HSBC has been handed down a record retail fine of Â£10.5 million by the Financial Services Authority for mis-selling certain investment products to elderly clients by one of its subsidiary companies.
The FSA deemed that NHFA Limited (NHFA) gave inappropriate advice to elderly and vulnerable customers and apart from the fine HSBC will have to stump up approximately Â£29.3 million in compensation.
The mis-selling took place over five years between 2005 and 2010 and involved 2,485 customers being advised to put their money into asset-backed investment products like investment bonds to fund long term care. Normally these types of investments are recommended for a period of a minimum of five years.
But some of the customers were already in long term care and had life expectancies of less than the recommended five year term.
These customers therefore lost money when they needed to take their money early.
According to the FSA ‘A review by a third party of a sample of customer files found unsuitable sales had been made to 87% of customers involving these types of investments.’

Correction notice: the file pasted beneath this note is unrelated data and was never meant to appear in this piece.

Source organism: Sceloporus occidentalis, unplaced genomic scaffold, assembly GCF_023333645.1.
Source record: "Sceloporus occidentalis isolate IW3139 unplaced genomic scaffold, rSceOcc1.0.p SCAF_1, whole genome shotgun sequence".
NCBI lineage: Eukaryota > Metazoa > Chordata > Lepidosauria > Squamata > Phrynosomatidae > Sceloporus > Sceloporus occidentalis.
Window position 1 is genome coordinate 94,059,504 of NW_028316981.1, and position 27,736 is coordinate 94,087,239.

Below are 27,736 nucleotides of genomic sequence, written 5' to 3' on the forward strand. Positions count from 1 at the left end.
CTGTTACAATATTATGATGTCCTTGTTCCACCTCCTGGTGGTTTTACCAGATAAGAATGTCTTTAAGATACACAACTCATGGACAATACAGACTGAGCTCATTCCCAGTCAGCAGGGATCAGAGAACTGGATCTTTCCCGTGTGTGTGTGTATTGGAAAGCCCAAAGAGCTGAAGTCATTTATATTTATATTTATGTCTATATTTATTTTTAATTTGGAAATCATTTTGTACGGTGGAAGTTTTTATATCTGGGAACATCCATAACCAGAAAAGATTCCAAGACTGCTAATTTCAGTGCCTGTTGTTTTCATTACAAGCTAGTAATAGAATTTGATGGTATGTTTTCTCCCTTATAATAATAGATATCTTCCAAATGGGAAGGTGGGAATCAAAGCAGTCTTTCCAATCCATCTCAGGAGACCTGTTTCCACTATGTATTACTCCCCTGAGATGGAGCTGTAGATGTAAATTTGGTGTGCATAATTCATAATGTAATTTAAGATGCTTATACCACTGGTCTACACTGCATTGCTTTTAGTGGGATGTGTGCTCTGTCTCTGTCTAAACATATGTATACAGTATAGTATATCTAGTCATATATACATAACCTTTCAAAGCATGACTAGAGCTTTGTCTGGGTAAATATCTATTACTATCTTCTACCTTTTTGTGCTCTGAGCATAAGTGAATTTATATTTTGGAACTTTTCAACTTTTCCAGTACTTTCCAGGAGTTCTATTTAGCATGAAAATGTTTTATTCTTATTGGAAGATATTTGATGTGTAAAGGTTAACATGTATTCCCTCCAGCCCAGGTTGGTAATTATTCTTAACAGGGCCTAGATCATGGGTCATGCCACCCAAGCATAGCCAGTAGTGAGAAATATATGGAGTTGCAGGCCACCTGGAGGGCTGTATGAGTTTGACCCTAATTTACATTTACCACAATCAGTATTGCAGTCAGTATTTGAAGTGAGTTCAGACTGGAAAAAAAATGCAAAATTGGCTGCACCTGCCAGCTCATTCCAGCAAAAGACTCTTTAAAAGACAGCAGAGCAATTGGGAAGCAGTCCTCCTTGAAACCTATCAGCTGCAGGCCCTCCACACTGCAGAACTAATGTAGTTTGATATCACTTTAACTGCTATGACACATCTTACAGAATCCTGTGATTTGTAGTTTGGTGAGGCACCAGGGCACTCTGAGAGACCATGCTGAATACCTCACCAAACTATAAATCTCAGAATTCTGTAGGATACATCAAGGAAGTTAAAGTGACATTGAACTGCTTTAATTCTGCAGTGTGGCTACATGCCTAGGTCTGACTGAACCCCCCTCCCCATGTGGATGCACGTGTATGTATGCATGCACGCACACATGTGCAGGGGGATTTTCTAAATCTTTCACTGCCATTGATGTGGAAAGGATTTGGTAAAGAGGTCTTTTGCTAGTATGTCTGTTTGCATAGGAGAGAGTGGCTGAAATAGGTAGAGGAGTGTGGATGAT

HSBC shut NHFA down to new business from the 1st July 2011 saying that ‘Giving advice on financial provision for long term care needs is a specialised service which HSBC no longer feels is consistent with its main banking business. Unfortunately, this does mean that NHFA is now unable to offer any further financial advice. If you are an existing NHFA customer a letter will be sent to you shortly giving you further information.’
The FSA said that NHFA’s failings were ‘particularly significant’ as the company’s customer base was especially vulnerable, the company was a leading supplier to the elderly with a 60% market share, the mis-selling went on for five years and that a ‘significant number’ of customers may have suffered financially.
The acting director of enforcement and financial crime at the FSA, Tracey McDermott, said "NHFA was trusted by its vulnerable and elderly customers. It breached that trust to sell them unsuitable products. This type of behaviour undermines confidence in the financial services sector. HSBC, who owned NHFA, has now recognised the issues and taken steps to do the right thing. They have been given credit for that – but for some customers it will be too late. This penalty should serve as a warning to firms that they must have the right systems and controls in place to manage and identify risks when they acquire new businesses. A failure to do so can lead not only to detriment to their customers but to significant reputational and regulatory cost.”